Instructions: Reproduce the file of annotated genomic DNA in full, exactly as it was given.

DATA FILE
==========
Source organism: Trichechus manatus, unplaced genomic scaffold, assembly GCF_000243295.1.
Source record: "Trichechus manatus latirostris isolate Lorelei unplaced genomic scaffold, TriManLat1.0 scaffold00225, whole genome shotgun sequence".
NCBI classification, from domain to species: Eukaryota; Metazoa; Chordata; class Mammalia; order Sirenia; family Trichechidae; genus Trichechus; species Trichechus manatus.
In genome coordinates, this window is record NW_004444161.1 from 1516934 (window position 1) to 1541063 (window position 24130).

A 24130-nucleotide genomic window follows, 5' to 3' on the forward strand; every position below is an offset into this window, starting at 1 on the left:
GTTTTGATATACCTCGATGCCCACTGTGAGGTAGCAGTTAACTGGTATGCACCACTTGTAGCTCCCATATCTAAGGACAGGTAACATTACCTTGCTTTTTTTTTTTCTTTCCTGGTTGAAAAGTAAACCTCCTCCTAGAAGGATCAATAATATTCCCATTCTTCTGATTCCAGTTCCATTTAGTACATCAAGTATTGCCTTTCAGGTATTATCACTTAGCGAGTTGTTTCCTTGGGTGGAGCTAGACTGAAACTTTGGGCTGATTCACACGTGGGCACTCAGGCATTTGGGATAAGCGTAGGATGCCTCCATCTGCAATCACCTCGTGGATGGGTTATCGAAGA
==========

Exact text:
Source organism: Trichechus manatus, unplaced genomic scaffold, assembly GCF_000243295.1.
Source record: "Trichechus manatus latirostris isolate Lorelei unplaced genomic scaffold, TriManLat1.0 scaffold00225, whole genome shotgun sequence".
NCBI classification, from domain to species: Eukaryota; Metazoa; Chordata; class Mammalia; order Sirenia; family Trichechidae; genus Trichechus; species Trichechus manatus.
In genome coordinates, this window is record NW_004444161.1 from 1516934 (window position 1) to 1541063 (window position 24130).

A 24130-nucleotide genomic window follows, 5' to 3' on the forward strand; every position below is an offset into this window, starting at 1 on the left:
GTTTTGATATACCTCGATGCCCACTGTGAGGTAGCAGTTAACTGGTATGCACCACTTGTAGCTCCCATATCTAAGGACAGGTAACATTACCTTGCTTTTTTTTTTTCTTTCCTGGTTGAAAAGTAAACCTCCTCCTAGAAGGATCAATAATATTCCCATTCTTCTGATTCCAGTTCCATTTAGTACATCAAGTATTGCCTTTCAGGTATTATCACTTAGCGAGTTGTTTCCTTGGGTGGAGCTAGACTGAAACTTTGGGCTGATTCACACGTGGGCACTCAGGCATTTGGGATAAGCGTAGGATGCCTCCATCTGCAATCACCTCGTGGATGGGTTATCGAAGA